In many aspects, there is no difference between the basic principles and mechanisms of a cooperative partnership in private and professional life. Apart from theories of exchange, the focus is on the question of the divergence or convergence of interests. The greater the similarity between partners, the closer the relationship they can form. Questions about possible alternatives are raised. Are there others who may be able to offer me more? For example, more appreciation from superiors or colleagues. Or are there other suppliers who are able to offer me a more cost-effective product or better customer care? The willingness to switch suppliers depends on how much the individual has already invested in a relationship. If the switching costs are high, both partners’ tendency to maintain the partnership increases.
So does partnership primarily follow a sober rationality?
The give-and-take plays an important role in a balanced partnership, but it is not the only factor. When both parties emphasise the communal aspects, they stop offsetting at some point in favour of a long-term perspective. The individuals no longer keep a tally of what one is doing for the other. What prevails is the reassuring feeling to be of value to your counterpart. This development can be envisaged as two circles: the ‘self’ and the ‘others’ – the more the two circles overlap, or even perhaps perfectly match, the more successful, intensive and enduring the partnership will be. Then, the partners no longer have a distanced perspective towards one another but form a merged identity. However, not everybody is interested in this kind of partnership in the same way. Individualists like to go their own, nonconformist way and keep their distance to collectivist interaction.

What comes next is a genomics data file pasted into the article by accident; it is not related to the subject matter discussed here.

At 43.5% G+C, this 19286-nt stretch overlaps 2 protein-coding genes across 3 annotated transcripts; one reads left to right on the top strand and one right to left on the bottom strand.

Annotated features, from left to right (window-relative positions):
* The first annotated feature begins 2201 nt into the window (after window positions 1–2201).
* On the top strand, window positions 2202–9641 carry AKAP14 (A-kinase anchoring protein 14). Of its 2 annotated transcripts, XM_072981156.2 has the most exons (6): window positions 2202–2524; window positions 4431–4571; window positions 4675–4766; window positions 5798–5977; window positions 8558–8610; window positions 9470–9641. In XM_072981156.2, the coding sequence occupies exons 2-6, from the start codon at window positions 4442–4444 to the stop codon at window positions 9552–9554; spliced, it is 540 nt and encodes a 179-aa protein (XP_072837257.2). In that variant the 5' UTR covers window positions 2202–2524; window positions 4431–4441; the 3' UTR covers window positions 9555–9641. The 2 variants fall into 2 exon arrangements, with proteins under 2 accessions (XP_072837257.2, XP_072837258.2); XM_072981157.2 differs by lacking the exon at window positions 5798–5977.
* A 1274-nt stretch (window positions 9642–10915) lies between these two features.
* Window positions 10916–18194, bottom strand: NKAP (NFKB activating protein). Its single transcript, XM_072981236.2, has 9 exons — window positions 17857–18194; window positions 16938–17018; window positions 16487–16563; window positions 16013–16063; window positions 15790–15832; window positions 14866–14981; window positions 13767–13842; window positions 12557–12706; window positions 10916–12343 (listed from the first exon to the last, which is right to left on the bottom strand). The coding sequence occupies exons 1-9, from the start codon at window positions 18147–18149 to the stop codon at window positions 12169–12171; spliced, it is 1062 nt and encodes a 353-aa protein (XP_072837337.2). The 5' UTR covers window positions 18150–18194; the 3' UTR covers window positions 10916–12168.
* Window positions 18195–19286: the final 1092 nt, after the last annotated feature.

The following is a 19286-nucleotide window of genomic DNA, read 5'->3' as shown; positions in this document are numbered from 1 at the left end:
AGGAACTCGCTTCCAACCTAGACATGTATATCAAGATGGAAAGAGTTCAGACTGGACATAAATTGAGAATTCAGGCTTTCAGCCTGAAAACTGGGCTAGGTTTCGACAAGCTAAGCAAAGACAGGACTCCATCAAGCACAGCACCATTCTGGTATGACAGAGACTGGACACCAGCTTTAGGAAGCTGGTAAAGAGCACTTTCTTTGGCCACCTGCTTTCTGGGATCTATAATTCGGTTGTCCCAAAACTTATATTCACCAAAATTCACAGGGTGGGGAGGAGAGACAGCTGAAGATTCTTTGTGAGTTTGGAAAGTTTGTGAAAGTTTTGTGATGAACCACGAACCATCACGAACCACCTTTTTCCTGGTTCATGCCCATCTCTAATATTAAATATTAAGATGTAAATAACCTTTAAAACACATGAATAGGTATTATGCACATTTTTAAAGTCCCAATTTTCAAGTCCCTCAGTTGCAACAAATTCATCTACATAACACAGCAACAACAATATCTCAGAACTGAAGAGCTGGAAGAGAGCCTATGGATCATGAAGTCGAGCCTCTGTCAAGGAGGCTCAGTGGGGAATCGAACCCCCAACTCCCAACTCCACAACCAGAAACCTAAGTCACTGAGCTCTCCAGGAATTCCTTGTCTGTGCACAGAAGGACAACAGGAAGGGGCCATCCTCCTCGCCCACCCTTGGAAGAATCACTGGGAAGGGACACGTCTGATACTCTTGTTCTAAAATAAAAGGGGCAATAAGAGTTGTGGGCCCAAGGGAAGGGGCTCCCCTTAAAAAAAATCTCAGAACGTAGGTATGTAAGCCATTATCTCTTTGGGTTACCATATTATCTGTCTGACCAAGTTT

How do the different expectations regarding the cooperation articulate?
As an ultra-social species, humans have antennae for social relationships. From a young age, we gain experience with this. When a child wants a piece of chocolate, it will learn quickly that articulating this desire by addressing its mother or father is often not enough. The child also has to know what they feel, what is likely to make them happy and what upsets them. And how their interests agree with the child’s own interests. Therefore, it needs an empathetic strategy to achieve its goal to get the chocolate. In other words, communication is essential for a functioning partnership, both on the small and on a greater scale. What is just as important is the understanding of the transactional cost-benefit relation.
“Cooperating and being honest with each other brings clear advantages in reaching your own goals.”
What does that mean?
The perceived balance of a relationship of mutual exchange is essential for relationship building. People who feel understood and well treated are more willing to get involved with the other and to forge a relationship. This can even result in fierce competitors becoming allies, all at once pursuing common goals in a very harmonious and successful way. From the psychological perspective, empathy and mutual trust are important pre-requisites for this. Being able to depend on one another is the goal and requirement of a functioning partnership.